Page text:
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Conditional formatting help required

Discussion in 'Ask an Excel Question' started by ksnexcel, Sep 19, 2017.

  1. ksnexcel

    ksnexcel New Member

    Messages:
    16
    I have attached an excel sheet, where in column A need to be highlighted based on the value in Column B or Column C. I want the conditional formula to be compatible with office 2003 and more generic as possible. Provided details in the attached excel file.

    Attached Files:

  2. NARAYANK991

    NARAYANK991 Excel Ninja

    Messages:
    15,917
    Hi ,

    See the attached file.

    Narayan

    Attached Files:

    Thomas Kuriakose and ksnexcel like this.
  3. ksnexcel

    ksnexcel New Member

    Messages:
    16
    Hi, Thanks. I am looking for a more generic solution. Thats why I put +10 in the file I attached. Then the formula becomes two bigger, if I to use OR. I am still trying based on array formula.
  4. NARAYANK991

    NARAYANK991 Excel Ninja

    Messages:
    15,917
    Hi ,

    I have not understood why the formula will become bigger if you introduce more elements in the two columns.

    Can you upload a workbook which has many more rows of data , say a 1000 ?

    Narayan
  5. ksnexcel

    ksnexcel New Member

    Messages:
    16
    No the value can be not just between -5 to +5. It can be -10 to +10. So the formula would become too big. And in fact, later if we want to extend up +/-25, then it is a problem.
  6. NARAYANK991

    NARAYANK991 Excel Ninja

    Messages:
    15,917
    Hi ,

    Please go through the formulae in the helper columns , and then comment.

    Narayan
  7. ksnexcel

    ksnexcel New Member

    Messages:
    16
    Apologies, will take a look and update you. Thanks
  8. NARAYANK991

    NARAYANK991 Excel Ninja

    Messages:
    15,917
    Hi ,

    I have seen that there is a mistake in the formula in one of the helper columns.

    Please see the attached file for a revised version.

    Narayan

    Attached Files:

    Thomas Kuriakose likes this.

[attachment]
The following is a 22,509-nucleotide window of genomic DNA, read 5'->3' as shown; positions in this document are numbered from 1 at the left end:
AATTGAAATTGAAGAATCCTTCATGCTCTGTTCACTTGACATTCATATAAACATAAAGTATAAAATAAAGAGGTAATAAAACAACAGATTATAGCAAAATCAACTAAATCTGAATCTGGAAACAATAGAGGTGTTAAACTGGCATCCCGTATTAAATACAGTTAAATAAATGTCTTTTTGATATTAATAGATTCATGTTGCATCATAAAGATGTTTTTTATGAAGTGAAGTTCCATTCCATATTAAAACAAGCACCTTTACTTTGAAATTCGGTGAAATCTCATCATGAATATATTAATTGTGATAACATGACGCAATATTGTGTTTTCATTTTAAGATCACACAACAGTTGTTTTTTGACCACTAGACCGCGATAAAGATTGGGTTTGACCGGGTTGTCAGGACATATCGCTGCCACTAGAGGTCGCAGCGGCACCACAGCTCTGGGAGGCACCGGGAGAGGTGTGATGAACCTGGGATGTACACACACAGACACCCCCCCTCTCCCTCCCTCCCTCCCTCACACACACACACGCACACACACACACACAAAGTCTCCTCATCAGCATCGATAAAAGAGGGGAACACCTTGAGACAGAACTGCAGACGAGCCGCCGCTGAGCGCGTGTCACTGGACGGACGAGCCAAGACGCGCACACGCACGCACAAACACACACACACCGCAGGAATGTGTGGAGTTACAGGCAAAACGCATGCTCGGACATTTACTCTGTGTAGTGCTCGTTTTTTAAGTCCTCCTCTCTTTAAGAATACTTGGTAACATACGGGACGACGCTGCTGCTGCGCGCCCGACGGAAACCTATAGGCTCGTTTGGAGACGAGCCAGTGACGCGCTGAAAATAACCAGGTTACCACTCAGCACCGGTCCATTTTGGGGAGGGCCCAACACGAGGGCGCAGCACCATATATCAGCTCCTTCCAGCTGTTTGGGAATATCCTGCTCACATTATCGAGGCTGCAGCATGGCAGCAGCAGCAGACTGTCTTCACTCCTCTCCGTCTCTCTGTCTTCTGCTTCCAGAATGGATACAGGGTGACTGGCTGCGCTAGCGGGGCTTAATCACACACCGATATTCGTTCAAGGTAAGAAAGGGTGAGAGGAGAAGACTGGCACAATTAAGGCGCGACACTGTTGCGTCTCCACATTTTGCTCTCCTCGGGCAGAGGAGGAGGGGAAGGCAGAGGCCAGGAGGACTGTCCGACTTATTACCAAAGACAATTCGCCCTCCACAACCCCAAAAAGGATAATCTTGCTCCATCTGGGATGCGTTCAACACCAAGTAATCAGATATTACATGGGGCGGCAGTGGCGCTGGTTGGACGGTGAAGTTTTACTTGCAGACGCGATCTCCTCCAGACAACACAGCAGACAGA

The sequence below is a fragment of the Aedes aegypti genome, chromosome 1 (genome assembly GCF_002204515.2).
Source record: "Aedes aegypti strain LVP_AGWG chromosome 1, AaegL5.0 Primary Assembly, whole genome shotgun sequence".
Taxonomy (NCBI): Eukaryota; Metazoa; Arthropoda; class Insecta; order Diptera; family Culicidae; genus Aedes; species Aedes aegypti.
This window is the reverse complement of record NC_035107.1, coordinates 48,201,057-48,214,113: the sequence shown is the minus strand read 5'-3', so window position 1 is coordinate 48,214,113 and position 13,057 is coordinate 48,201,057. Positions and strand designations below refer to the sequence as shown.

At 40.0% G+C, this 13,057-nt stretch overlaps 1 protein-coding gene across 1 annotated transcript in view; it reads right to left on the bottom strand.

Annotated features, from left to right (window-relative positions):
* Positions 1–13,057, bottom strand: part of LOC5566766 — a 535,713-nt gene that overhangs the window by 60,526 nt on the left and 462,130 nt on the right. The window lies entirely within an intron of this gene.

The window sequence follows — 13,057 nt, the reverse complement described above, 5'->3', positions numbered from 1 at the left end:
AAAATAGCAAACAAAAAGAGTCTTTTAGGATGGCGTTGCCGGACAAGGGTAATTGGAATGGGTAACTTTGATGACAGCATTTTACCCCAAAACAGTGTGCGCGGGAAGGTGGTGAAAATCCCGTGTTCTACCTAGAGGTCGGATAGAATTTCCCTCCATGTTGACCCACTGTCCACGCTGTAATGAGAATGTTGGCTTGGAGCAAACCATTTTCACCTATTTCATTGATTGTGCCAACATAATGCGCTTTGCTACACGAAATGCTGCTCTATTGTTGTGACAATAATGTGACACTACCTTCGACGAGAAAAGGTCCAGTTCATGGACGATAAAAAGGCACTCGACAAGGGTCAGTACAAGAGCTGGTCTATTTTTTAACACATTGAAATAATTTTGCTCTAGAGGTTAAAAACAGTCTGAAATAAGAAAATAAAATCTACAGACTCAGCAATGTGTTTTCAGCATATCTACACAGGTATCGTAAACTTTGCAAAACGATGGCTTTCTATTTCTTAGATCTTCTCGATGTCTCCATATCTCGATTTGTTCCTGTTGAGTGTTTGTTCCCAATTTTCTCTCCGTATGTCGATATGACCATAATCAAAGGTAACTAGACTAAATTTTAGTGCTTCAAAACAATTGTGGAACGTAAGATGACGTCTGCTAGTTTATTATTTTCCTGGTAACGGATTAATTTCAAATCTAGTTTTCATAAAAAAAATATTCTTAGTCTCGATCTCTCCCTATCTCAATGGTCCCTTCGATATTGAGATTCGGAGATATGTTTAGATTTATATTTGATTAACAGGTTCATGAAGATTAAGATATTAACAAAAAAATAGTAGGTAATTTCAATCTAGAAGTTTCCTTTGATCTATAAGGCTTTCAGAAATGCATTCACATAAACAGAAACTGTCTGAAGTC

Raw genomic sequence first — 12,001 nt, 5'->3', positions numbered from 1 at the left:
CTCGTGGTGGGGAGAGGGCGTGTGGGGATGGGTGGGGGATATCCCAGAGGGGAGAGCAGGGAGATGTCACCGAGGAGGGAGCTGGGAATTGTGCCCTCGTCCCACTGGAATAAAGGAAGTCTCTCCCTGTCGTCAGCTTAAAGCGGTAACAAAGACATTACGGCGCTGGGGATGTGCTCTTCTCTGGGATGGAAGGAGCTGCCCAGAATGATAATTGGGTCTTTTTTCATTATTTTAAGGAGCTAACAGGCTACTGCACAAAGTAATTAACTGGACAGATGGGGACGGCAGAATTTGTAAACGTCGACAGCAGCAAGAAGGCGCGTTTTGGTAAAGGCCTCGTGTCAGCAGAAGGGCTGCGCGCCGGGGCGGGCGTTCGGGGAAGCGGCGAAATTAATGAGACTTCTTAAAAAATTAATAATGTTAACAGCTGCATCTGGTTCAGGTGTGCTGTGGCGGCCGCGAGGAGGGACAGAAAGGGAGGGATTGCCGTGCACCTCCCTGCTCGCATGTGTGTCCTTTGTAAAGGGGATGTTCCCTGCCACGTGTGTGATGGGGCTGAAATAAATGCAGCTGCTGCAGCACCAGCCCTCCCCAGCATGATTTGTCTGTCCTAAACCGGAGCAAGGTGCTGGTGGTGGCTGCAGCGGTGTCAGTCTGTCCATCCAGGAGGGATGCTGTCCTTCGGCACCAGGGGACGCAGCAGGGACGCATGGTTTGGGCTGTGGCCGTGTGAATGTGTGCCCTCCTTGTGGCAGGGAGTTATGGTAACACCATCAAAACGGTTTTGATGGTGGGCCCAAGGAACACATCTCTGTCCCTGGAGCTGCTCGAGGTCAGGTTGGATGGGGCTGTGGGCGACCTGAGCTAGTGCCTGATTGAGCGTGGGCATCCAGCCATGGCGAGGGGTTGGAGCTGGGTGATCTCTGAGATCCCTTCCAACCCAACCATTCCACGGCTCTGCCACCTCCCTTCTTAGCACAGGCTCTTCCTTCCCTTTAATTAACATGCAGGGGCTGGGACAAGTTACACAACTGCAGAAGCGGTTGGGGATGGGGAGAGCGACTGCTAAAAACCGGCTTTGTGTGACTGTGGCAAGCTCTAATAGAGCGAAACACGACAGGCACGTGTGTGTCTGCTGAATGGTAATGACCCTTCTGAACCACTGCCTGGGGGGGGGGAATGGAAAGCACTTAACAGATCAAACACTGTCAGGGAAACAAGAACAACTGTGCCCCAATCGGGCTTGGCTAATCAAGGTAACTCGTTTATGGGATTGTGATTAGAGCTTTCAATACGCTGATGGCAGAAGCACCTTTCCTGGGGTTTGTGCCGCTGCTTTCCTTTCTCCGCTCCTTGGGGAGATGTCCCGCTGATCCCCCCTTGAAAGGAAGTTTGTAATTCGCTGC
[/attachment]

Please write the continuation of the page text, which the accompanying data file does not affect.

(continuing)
9. ksnexcel

    ksnexcel New Member

    Messages:
    16
    Thanks for your help. It works fine. I am just trying any possibility of squeezing the column F, so I can put it as a single conditional format.
  10. ksnexcel

    ksnexcel New Member

    Messages:
    16
    Hi,

    Thanks for your help. I am able to use it. I have one more question to it.

    The Formula in E3 column (in the attachment)

    Since I am generating the sheet programatically, I may not have the luxury to drag the formula in such a way the formula gets copied with the range like $B4:$B$28, $B5:$B$28,$B6:$B$28 and so on $B28:$B$28.

    How do I use indirect to get it correctly?

    Is the above formula correct? Also I my formula can change the column as well, how can i express it generically?
  11. NARAYANK991

    NARAYANK991 Excel Ninja

    Messages:
    15,917
    Hi ,

    You will have to use the following formula :

    =MATCH(TRUE, INDEX(INDIRECT("$B" & ROW() & ":$B$28"),0) < 0, 0)

    This is an array formula , and will have to be entered using CTRL SHIFT ENTER.

    Narayan
    Thomas Kuriakose likes this.
  12. ksnexcel

    ksnexcel New Member

    Messages:
    16
    Hi,

    Uploaded the file with the mentioned formula in column J and certainly the values in column E and column J doesn't match and seems formula doesn't work. INDIRECT("$B" & ROW() & ":$B$28")

    Attached Files:

  13. NARAYANK991

    NARAYANK991 Excel Ninja

    Messages:
    15,917
    Hi ,

    I had posted a revision which was not incorporated ; that has been done in the attached file.

    Narayan

    Attached Files:

    ksnexcel and Thomas Kuriakose like this.
  14. ksnexcel

    ksnexcel New Member

    Messages:
    16
    Also my formula may get more generic as it programatically getting generated. So I would like my formula should have dynamic row and column.

    INDIRECT(ADDRESS(ROW(),COLUMN()) & ":" & ADDRESS(ROW(), COLUMN()))
  15. NARAYANK991

    NARAYANK991 Excel Ninja

    Messages:
    15,917
    Hi ,

    The formula will then become :

    =IF(ISERROR(MATCH(TRUE, INDEX(INDIRECT(ADDRESS(ROW(), COLUMN($B:$B), 3) & ":" & ADDRESS(28, COLUMN($B:$B), 1)),0) < 0, 0)), 0, IF((ABS(INDEX(INDEX(INDIRECT(ADDRESS(ROW(), COLUMN($B:$B), 3) & ":" & ADDRESS(28, COLUMN($B:$B), 1)),0), MATCH(TRUE, INDEX(INDIRECT(ADDRESS(ROW(), COLUMN($B:$B), 3) & ":" & ADDRESS(28, COLUMN($B:$B), 1)),0) < 0, 0)))+ 1) >= (MATCH(TRUE, INDEX(INDIRECT(ADDRESS(ROW(), COLUMN($B:$B), 3) & ":" & ADDRESS(28, COLUMN($B:$B), 1)),0) < 0, 0)), ABS(INDEX(INDEX(INDIRECT(ADDRESS(ROW(), COLUMN($B:$B), 3) & ":" & ADDRESS(28, COLUMN($B:$B), 1)),0), MATCH(TRUE, INDEX(INDIRECT(ADDRESS(ROW(), COLUMN($B:$B), 3) & ":" & ADDRESS(28, COLUMN($B:$B), 1)),0) < 0, 0))), 0))

    The range has its bottom cell fixed , which is why I have used 28 for the row number. Its column is also fixed , which is why I have used $B:$B.

    Narayan
    ksnexcel and Thomas Kuriakose like this.
  16. neeraj2050

    neeraj2050 Member

    Messages:
    154
    Hi,

    Would you be kind enough to brief about the following formula highlighted with Pink colour

    =IF(ISERROR(MATCH(TRUE, $B3:$B$28 < 0, 0)), 0, IF((ABS(INDEX($B3:$B$28, MATCH(TRUE, $B3:$B$28 < 0, 0)))+ 1) >= (MATCH(TRUE, $B3:$B$28 < 0, 0)), ABS(INDEX($B3:$B$28, MATCH(TRUE, $B3:$B$28 < 0, 0))), 0))

    Thanks in advance!!

    Regards
    Neeraj Kumar Agarwal
  17. NARAYANK991

    NARAYANK991 Excel Ninja

    Messages:
    15,917
    Hi ,

    The portions you have highlighted are all having different functions ; what exactly is the reason you have highlighted only these keywords ?

    ISERROR is a function which returns a TRUE or FALSE value , based on whether the parameter passed to it is an error value or not.